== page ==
This theoretical project was constructed around an examination of the aspirations of the Vancouver Special. Aspirations drive architectural form and the schismatic relationship between popular taste and that which is sanctioned by the taste elite (led by architects and designers and disseminated through numerous online and print vehicles, to trickle down through the social strata). This "high" design culture produces its own set of values and aspirations which are in turn used to hold over the head of mainstream culture in order to reinforce a social stratification based on taste. Modernism is a worthwhile experiment to be sure, but not when it is used as a tool of oppression. Modern infill in the sordid, ordinary suburban environment too often presents itself as an example of imperial perfection, dropped from above, sent to educate the tasteless masses on the "clean", unadorned perfection of an internationally sanctioned distillation of taste. "Kitschy", quirky or romantic elements are disdained and subject to "cleansing" and purification. These Cultural elements are seen as useless, wrongheaded reflexes of a society not yet woken up from the bad dream of referenciality and representation into the crystal clear reality of objective beauty.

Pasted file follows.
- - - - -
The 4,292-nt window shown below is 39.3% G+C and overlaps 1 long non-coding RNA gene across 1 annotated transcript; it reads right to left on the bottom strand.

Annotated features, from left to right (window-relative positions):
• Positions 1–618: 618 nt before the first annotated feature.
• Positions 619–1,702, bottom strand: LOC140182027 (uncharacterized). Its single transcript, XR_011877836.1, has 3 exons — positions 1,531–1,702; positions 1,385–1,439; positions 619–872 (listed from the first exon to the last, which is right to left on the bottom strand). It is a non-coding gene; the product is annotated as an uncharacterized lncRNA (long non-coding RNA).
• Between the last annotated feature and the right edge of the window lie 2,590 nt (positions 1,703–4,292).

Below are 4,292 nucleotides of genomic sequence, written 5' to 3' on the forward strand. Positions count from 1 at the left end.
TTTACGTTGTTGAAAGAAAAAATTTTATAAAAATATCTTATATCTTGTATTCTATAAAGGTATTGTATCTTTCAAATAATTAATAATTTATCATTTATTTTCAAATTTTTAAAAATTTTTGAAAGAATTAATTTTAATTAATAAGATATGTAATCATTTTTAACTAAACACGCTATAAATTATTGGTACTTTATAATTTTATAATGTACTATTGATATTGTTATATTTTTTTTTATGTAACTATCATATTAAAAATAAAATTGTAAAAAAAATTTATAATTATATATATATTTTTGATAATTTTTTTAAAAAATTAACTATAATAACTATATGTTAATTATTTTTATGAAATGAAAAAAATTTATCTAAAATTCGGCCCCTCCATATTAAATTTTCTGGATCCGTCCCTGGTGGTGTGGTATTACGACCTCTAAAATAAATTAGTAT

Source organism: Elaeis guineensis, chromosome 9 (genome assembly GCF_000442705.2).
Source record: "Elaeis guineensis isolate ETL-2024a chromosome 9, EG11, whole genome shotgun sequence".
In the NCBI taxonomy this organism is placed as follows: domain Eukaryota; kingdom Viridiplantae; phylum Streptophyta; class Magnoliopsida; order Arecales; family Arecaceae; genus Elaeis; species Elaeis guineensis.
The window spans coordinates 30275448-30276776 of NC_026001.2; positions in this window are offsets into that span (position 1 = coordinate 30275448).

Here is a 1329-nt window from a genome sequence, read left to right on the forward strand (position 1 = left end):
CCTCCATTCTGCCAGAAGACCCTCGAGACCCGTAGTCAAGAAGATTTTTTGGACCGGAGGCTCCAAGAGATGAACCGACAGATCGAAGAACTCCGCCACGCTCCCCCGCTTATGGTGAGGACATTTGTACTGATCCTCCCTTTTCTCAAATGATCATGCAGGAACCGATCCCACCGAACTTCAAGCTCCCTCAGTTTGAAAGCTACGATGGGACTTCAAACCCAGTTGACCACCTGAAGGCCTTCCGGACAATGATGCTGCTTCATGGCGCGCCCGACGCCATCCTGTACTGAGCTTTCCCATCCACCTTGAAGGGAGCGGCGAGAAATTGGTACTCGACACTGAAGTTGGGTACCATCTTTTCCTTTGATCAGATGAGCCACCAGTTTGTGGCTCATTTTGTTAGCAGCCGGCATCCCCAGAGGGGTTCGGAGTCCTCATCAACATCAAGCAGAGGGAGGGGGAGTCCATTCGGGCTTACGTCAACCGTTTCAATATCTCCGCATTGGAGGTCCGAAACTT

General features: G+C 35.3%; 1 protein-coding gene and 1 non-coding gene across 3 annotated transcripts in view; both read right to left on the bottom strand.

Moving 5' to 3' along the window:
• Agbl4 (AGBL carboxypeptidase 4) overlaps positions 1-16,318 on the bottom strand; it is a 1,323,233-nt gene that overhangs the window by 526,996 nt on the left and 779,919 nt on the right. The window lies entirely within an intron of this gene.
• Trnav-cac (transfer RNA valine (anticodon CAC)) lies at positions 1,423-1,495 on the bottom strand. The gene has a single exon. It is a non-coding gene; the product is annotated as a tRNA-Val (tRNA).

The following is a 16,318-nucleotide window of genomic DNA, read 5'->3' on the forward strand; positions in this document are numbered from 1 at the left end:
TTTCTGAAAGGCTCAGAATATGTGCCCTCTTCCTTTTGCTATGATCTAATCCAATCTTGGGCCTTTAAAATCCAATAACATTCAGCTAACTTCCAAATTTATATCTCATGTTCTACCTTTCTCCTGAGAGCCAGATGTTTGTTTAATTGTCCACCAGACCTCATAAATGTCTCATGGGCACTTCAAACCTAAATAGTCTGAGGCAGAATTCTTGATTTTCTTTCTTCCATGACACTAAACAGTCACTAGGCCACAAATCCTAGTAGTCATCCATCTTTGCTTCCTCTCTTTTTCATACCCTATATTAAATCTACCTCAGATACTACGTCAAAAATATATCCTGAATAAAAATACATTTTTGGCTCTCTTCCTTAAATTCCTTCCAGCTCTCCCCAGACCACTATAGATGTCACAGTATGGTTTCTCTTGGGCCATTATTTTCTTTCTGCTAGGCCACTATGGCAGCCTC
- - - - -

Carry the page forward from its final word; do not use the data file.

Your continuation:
So much of the fetishisation of modernism in recent years reflects a narrow view of the movement itself and especially, its history over the course of the twentieth century. The events of the second world war led to a widespread perception of the naivete of modern strategies of design. The machine aesthetic and the coveting of such influences as the factory and the automobile came under deep suspicion and architects and designers began to experiment with rustic, hand-hewn materials and surfaces. The anthropology craze of the fifties, combined with a creeping distrust of mechanisation after the wars, yielded the figure of the modern primitive and designers sought to create buildings and spaces that celebrated the timeless qualities of living and dwelling. It is during this period that brick back came into vogue, as the quintessential democratic building material. Brick was seen as a ready antidote to the smooth, industrialised abstract-ness of smooth concrete and plaster. An early technology, based on the power of the unit. Modernist geometricswere wrought in brick and stone and rough concrete, fireplaces accommodated cooking, and rustic, uneven floors became de rigeour in the homes of wealthy liberal intellectuals, along with nubbly fabrics and rough-cast ironwork. This episode of self-reflection in the psychology of modern design paved the way to more iconoclastic forms later in the century but it is with this first wave of questioning that this project is concerned.